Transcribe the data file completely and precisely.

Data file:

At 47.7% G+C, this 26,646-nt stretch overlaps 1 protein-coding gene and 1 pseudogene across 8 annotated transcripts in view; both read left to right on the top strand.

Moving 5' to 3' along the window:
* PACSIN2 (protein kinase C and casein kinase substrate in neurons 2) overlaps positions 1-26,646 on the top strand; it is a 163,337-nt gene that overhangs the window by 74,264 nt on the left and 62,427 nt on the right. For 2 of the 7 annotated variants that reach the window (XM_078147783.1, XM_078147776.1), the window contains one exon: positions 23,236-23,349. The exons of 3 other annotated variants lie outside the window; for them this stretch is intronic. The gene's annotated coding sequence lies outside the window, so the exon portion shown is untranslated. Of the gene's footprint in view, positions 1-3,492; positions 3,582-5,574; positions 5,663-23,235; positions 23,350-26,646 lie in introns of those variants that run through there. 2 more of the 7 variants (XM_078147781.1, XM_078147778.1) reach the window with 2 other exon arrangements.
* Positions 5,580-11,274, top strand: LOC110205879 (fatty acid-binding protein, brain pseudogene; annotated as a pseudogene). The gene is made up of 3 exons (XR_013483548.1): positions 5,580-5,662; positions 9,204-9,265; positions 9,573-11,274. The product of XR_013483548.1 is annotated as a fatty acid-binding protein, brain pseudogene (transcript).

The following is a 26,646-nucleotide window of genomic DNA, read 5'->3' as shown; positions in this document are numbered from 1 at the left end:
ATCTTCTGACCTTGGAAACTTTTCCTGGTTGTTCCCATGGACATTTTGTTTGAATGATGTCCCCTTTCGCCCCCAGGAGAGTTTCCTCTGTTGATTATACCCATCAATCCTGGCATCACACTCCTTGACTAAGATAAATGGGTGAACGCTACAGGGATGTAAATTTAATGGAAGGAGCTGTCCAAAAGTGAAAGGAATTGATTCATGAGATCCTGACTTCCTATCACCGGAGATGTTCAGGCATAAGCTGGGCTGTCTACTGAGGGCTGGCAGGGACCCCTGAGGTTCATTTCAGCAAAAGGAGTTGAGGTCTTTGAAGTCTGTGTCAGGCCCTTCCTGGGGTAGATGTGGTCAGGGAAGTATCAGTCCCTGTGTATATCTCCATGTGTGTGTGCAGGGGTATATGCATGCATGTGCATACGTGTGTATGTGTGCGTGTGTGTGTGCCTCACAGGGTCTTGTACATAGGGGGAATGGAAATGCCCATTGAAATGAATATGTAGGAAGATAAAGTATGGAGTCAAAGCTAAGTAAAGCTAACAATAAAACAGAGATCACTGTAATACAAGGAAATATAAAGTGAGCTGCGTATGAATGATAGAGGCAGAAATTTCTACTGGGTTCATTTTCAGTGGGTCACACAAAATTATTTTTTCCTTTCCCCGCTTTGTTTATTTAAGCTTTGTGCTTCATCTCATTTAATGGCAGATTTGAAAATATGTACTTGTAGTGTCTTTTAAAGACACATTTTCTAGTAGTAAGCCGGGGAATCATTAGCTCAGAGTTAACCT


At 47.7% G+C, this 26,646-nt stretch overlaps 1 protein-coding gene and 1 pseudogene across 8 annotated transcripts in view; both read left to right on the top strand.

Moving 5' to 3' along the window:
* PACSIN2 (protein kinase C and casein kinase substrate in neurons 2) overlaps positions 1-26,646 on the top strand; it is a 163,337-nt gene that overhangs the window by 74,264 nt on the left and 62,427 nt on the right. For 2 of the 7 annotated variants that reach the window (XM_078147783.1, XM_078147776.1), the window contains one exon: positions 23,236-23,349. The exons of 3 other annotated variants lie outside the window; for them this stretch is intronic. The gene's annotated coding sequence lies outside the window, so the exon portion shown is untranslated. Of the gene's footprint in view, positions 1-3,492; positions 3,582-5,574; positions 5,663-23,235; positions 23,350-26,646 lie in introns of those variants that run through there. 2 more of the 7 variants (XM_078147781.1, XM_078147778.1) reach the window with 2 other exon arrangements.
* Positions 5,580-11,274, top strand: LOC110205879 (fatty acid-binding protein, brain pseudogene; annotated as a pseudogene). The gene is made up of 3 exons (XR_013483548.1): positions 5,580-5,662; positions 9,204-9,265; positions 9,573-11,274. The product of XR_013483548.1 is annotated as a fatty acid-binding protein, brain pseudogene (transcript).

The following is a 26,646-nucleotide window of genomic DNA, read 5'->3' as shown; positions in this document are numbered from 1 at the left end:
ATCTTCTGACCTTGGAAACTTTTCCTGGTTGTTCCCATGGACATTTTGTTTGAATGATGTCCCCTTTCGCCCCCAGGAGAGTTTCCTCTGTTGATTATACCCATCAATCCTGGCATCACACTCCTTGACTAAGATAAATGGGTGAACGCTACAGGGATGTAAATTTAATGGAAGGAGCTGTCCAAAAGTGAAAGGAATTGATTCATGAGATCCTGACTTCCTATCACCGGAGATGTTCAGGCATAAGCTGGGCTGTCTACTGAGGGCTGGCAGGGACCCCTGAGGTTCATTTCAGCAAAAGGAGTTGAGGTCTTTGAAGTCTGTGTCAGGCCCTTCCTGGGGTAGATGTGGTCAGGGAAGTATCAGTCCCTGTGTATATCTCCATGTGTGTGTGCAGGGGTATATGCATGCATGTGCATACGTGTGTATGTGTGCGTGTGTGTGTGCCTCACAGGGTCTTGTACATAGGGGGAATGGAAATGCCCATTGAAATGAATATGTAGGAAGATAAAGTATGGAGTCAAAGCTAAGTAAAGCTAACAATAAAACAGAGATCACTGTAATACAAGGAAATATAAAGTGAGCTGCGTATGAATGATAGAGGCAGAAATTTCTACTGGGTTCATTTTCAGTGGGTCACACAAAATTATTTTTTCCTTTCCCCGCTTTGTTTATTTAAGCTTTGTGCTTCATCTCATTTAATGGCAGATTTGAAAATATGTACTTGTAGTGTCTTTTAAAGACACATTTTCTAGTAGTAAGCCGGGGAATCATTAGCTCAGAGTTAACCT